What Is Nuclear Energy?

Nuclear energy is derived from an atom’s core. All matter is made up of atoms, including the
gadget you’re reading this on, the surface it’s on, and the air you’re breathing. A nucleus is a tightly
packed core within each atom that keeps protons and neutrons bonded together by a strong nuclear
force. When a neutron collides with the nucleus of some atoms—for example, uranium—the
atomic core can split apart, unleashing massive amounts of energy in the form of heat and radiation.

Nuclear Power

Nuclear power is made possible by the energy released during nuclear fission. Fuel components
are fissioned in the core of a nuclear reactor. The majority of nuclear power plants use uranium as
a fuel source to generate energy. Because its atoms are more easily torn apart in nuclear reactors,
this fuel has more of a specific type (or isotope) of uranium, U-235, than is found in nature. The
neutrons released by one atomic fission are transferred to other fission nuclei, resulting in heat,
radiation, and radioactive waste. If left unchecked, the chain reaction could generate so much heat
that the core melts and releases hazardous radiation. Controlling the chain reaction in nuclear
power plants is done mainly through “control rods,” which absorb part of the released neutrons
and prevent them from triggering more fissions.

The fission of uranium atoms releases energy, which is used to heat water and create steam. The
steam is then used to spin turbines, which in turn drive generators to generate energy. It’s the same
basic principle that’s employed in coal-fired power plants to generate steam.

There are 59 commercially operating nuclear power facilities in the United States, with 95 nuclear
reactors in 29 states. (Most power plants have several reactors.) Several reactors, including the
final one at Indian Point in New York, will be shut down during the next few years (in large part
due to safety concerns). The Diablo Canyon Power Plant, California’s final nuclear reactor, will be
shut down in 2025. However, Florida’s Turkey Point nuclear power station recently received a
final federal license to operate until 2053. NRDC is challenging the adequacy of the environmental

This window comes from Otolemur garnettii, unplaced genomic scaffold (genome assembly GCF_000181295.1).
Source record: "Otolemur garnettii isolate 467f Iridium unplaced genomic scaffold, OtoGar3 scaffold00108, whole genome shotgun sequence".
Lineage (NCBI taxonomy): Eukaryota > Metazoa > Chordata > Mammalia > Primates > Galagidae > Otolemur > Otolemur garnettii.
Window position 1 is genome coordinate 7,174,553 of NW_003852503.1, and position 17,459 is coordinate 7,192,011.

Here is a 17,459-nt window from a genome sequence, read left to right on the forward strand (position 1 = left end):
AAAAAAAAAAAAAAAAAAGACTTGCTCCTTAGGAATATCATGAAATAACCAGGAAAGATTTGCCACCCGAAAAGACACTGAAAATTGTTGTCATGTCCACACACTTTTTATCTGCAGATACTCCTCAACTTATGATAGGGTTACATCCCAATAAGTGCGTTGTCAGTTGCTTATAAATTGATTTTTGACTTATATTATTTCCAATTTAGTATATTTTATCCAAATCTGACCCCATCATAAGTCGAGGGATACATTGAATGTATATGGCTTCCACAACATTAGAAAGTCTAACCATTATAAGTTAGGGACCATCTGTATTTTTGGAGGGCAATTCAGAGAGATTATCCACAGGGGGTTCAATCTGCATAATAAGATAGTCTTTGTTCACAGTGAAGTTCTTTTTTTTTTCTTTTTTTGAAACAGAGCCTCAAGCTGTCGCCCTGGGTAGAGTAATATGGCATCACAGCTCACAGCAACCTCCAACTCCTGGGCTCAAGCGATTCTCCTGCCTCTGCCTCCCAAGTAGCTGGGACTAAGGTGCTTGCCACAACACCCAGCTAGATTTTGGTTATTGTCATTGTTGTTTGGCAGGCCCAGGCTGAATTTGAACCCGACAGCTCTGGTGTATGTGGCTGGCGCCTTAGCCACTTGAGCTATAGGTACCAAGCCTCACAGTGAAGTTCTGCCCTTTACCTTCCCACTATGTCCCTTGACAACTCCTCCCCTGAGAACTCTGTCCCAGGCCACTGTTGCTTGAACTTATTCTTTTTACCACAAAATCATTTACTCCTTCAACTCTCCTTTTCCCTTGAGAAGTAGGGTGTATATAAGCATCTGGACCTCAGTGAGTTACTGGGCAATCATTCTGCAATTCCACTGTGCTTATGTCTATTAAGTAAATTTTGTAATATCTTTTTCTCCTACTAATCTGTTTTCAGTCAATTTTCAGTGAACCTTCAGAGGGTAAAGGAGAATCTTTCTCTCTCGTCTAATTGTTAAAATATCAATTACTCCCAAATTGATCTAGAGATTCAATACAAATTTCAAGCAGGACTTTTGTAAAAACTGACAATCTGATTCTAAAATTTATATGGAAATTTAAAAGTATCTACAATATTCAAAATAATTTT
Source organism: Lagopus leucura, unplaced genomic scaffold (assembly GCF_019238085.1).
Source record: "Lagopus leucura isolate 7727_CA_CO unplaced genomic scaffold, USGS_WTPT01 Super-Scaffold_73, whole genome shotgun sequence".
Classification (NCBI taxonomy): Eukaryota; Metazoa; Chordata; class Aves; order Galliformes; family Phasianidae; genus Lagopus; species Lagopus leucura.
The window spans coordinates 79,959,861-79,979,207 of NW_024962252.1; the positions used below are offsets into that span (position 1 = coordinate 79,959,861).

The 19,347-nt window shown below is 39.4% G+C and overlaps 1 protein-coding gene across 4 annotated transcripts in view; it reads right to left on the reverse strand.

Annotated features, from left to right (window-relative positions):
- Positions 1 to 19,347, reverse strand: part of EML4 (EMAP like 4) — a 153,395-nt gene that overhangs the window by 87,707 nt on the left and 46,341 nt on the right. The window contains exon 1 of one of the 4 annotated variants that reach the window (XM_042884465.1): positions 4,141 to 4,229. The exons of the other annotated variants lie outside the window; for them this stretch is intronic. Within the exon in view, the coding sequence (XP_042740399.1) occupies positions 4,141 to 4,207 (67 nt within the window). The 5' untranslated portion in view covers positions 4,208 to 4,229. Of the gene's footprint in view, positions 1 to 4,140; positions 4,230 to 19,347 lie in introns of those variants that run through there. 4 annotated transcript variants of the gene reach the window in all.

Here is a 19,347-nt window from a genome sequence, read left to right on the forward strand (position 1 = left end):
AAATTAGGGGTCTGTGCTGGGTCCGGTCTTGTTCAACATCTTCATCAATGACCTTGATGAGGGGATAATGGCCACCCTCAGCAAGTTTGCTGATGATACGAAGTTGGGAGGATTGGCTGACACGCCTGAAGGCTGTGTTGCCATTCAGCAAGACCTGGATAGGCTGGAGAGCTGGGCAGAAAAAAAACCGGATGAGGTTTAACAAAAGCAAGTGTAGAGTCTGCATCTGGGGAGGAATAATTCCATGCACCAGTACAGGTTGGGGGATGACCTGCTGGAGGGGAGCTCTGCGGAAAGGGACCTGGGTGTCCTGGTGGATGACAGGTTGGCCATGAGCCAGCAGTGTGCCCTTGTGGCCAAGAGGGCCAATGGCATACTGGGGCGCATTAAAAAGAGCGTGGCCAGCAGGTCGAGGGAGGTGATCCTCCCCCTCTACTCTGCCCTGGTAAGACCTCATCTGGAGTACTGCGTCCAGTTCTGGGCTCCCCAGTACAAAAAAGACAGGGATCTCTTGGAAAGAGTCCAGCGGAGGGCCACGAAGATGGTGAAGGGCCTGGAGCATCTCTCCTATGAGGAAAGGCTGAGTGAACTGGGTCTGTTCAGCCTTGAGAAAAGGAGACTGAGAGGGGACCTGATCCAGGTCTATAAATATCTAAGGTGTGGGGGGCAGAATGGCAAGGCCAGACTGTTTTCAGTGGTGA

review of this decision in court.

What Is the Purpose of Nuclear Power?

Nuclear power is mainly used to generate energy. The United States is the world’s leading nuclear
energy producer, accounting for more than 30% of global nuclear electricity generation. Nuclear
power generates one-fifth of the country’s electricity. While the energy generated by a nuclear
reactor may theoretically be used in various industrial and chemical processes, this has not been
done (save in a few isolated circumstances) due to safety and security issues.

Future nuclear power has been hailed as one of the few technologies that can help reduce
greenhouse gas emissions, decarbonize the economy and combat climate change as a low-carbon
energy source. New nuclear power plant designs, on the other hand, have yet to be proven to be
safe, reliable, or economically feasible, and hence are not a realistic short-term solution to the
climate challenge. Government resources and policy should favor solar, wind, and energy
efficiency technology to combat climate change.

Nuclear Power is Expensive.

Compared to many fossil fuel facilities, existing nuclear reactors have comparatively low
operation, maintenance, and fuel expenses; yet, these routine expenditures still make nuclear
power commercially uncompetitive compared to natural gas, wind, and solar.

New nuclear power plants are a different story; their high construction costs continue to render
them uneconomical. According to a 2009 research by the Union of Concerned Scientists, cost
projections for new nuclear plant development jumped from $2 billion to $4 billion per unit to $9
billion per unit between 2002 and 2008. Even those astronomical estimates have been surpassed
in reality.

The two new units at Georgia’s Vogtle Plant, the country’s only new nuclear power plant, are now
years behind schedule and are expected to cost more than twice their original $14 billion budget.
Similarly, Duke Energy’s projected Levy County Nuclear Power Plant in Florida was estimated to
cost $5 billion but ended up costing $22 billion. Duke Energy decided to focus on solar energy
expansion instead of the project scrapped in 2017.

Reactors are also notorious for taking a long time to plan, license, and construct. According to the
2019 World Nuclear Industry Status Report (WNISR), the average construction time for nuclear
reactors has been just under ten years since 2009.

According to the WSINR analysis, the cost of producing nuclear energy ranges from $112 to $189
per megawatt-hour (MWh), while solar power costs between $36 and $44 and onshore wind power
cost between $29 and $56.

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